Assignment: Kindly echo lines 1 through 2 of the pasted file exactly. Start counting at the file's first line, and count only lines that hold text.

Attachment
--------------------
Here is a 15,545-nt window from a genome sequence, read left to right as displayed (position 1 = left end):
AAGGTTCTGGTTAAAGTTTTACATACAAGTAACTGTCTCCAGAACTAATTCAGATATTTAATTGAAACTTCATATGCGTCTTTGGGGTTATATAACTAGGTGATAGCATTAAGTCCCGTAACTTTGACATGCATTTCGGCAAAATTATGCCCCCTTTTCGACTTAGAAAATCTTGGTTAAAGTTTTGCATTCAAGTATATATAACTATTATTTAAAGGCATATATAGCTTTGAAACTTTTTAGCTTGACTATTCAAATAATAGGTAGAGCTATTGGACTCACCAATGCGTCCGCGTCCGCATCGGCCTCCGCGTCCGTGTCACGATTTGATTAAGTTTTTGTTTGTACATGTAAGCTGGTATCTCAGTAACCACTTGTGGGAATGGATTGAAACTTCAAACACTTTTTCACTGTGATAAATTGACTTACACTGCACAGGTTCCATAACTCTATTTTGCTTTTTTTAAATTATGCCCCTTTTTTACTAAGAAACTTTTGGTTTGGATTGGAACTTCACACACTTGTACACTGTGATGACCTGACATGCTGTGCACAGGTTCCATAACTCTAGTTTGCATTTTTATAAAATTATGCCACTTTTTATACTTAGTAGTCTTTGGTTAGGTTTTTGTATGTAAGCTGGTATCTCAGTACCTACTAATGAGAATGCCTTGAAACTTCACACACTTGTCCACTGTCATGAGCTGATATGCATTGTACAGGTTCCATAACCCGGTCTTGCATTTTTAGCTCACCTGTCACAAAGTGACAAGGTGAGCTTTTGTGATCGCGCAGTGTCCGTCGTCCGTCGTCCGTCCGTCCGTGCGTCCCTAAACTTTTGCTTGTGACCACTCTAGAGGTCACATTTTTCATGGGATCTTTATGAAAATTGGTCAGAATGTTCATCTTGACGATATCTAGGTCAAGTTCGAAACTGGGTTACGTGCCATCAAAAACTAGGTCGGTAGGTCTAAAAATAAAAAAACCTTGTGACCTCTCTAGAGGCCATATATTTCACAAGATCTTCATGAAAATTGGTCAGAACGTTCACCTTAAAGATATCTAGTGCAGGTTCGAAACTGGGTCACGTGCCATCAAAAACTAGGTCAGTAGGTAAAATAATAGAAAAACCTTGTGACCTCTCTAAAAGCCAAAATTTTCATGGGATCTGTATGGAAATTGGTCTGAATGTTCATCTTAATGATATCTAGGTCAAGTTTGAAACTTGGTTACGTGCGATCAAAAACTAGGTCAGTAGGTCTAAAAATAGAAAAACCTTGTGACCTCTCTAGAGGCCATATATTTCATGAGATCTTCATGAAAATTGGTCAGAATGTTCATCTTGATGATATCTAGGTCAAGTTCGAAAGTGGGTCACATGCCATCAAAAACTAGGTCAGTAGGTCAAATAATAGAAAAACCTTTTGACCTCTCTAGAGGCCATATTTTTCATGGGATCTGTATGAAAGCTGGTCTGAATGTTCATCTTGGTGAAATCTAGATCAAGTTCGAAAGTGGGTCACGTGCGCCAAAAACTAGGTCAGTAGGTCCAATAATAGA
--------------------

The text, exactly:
Here is a 15,545-nt window from a genome sequence, read left to right as displayed (position 1 = left end):
AAGGTTCTGGTTAAAGTTTTACATACAAGTAACTGTCTCCAGAACTAATTCAGATATTTAATTGAAACTTCATATGCGTCTTTGGGGTTATATAACTAGGTGATAGCATTAAGTCCCGTAACTTTGACATGCATTTCGGCAAAATTATGCCCCCTTTTCGACTTAGAAAATCTTGGTTAAAGTTTTGCATTCAAGTATATATAACTATTATTTAAAGGCATATATAGCTTTGAAACTTTTTAGCTTGACTATTCAAATAATAGGTAGAGCTATTGGACTCACCAATGCGTCCGCGTCCGCATCGGCCTCCGCGTCCGTGTCACGATTTGATTAAGTTTTTGTTTGTACATGTAAGCTGGTATCTCAGTAACCACTTGTGGGAATGGATTGAAACTTCAAACACTTTTTCACTGTGATAAATTGACTTACACTGCACAGGTTCCATAACTCTATTTTGCTTTTTTTAAATTATGCCCCTTTTTTACTAAGAAACTTTTGGTTTGGATTGGAACTTCACACACTTGTACACTGTGATGACCTGACATGCTGTGCACAGGTTCCATAACTCTAGTTTGCATTTTTATAAAATTATGCCACTTTTTATACTTAGTAGTCTTTGGTTAGGTTTTTGTATGTAAGCTGGTATCTCAGTACCTACTAATGAGAATGCCTTGAAACTTCACACACTTGTCCACTGTCATGAGCTGATATGCATTGTACAGGTTCCATAACCCGGTCTTGCATTTTTAGCTCACCTGTCACAAAGTGACAAGGTGAGCTTTTGTGATCGCGCAGTGTCCGTCGTCCGTCGTCCGTCCGTCCGTGCGTCCCTAAACTTTTGCTTGTGACCACTCTAGAGGTCACATTTTTCATGGGATCTTTATGAAAATTGGTCAGAATGTTCATCTTGACGATATCTAGGTCAAGTTCGAAACTGGGTTACGTGCCATCAAAAACTAGGTCGGTAGGTCTAAAAATAAAAAAACCTTGTGACCTCTCTAGAGGCCATATATTTCACAAGATCTTCATGAAAATTGGTCAGAACGTTCACCTTAAAGATATCTAGTGCAGGTTCGAAACTGGGTCACGTGCCATCAAAAACTAGGTCAGTAGGTAAAATAATAGAAAAACCTTGTGACCTCTCTAAAAGCCAAAATTTTCATGGGATCTGTATGGAAATTGGTCTGAATGTTCATCTTAATGATATCTAGGTCAAGTTTGAAACTTGGTTACGTGCGATCAAAAACTAGGTCAGTAGGTCTAAAAATAGAAAAACCTTGTGACCTCTCTAGAGGCCATATATTTCATGAGATCTTCATGAAAATTGGTCAGAATGTTCATCTTGATGATATCTAGGTCAAGTTCGAAAGTGGGTCACATGCCATCAAAAACTAGGTCAGTAGGTCAAATAATAGAAAAACCTTTTGACCTCTCTAGAGGCCATATTTTTCATGGGATCTGTATGAAAGCTGGTCTGAATGTTCATCTTGGTGAAATCTAGATCAAGTTCGAAAGTGGGTCACGTGCGCCAAAAACTAGGTCAGTAGGTCCAATAATAGA